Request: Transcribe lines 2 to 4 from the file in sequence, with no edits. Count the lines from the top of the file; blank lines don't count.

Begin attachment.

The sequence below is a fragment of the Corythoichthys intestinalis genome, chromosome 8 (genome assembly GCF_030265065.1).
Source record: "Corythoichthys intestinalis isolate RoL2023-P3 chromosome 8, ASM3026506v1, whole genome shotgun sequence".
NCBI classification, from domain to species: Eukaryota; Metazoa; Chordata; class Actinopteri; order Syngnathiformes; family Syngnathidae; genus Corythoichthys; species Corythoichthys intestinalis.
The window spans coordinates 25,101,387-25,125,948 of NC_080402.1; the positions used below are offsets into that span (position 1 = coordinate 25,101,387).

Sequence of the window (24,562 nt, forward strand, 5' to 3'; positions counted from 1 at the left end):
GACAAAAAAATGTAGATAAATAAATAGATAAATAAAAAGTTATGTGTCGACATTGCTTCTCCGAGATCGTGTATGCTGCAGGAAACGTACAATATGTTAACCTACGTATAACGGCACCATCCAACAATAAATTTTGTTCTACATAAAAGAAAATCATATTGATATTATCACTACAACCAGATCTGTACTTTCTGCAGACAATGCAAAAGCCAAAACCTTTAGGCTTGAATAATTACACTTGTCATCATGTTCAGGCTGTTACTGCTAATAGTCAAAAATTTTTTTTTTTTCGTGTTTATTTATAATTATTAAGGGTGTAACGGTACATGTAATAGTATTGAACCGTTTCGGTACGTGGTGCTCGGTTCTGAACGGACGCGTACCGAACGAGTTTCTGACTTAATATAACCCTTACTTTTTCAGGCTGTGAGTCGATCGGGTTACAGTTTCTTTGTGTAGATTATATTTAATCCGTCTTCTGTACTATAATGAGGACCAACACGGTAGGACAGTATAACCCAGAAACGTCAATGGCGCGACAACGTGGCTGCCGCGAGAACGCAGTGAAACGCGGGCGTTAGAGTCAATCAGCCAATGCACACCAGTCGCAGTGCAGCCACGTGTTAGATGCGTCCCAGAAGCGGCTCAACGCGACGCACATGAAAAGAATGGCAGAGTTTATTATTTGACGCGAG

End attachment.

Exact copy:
Source record: "Corythoichthys intestinalis isolate RoL2023-P3 chromosome 8, ASM3026506v1, whole genome shotgun sequence".
NCBI classification, from domain to species: Eukaryota; Metazoa; Chordata; class Actinopteri; order Syngnathiformes; family Syngnathidae; genus Corythoichthys; species Corythoichthys intestinalis.
The window spans coordinates 25,101,387-25,125,948 of NC_080402.1; the positions used below are offsets into that span (position 1 = coordinate 25,101,387).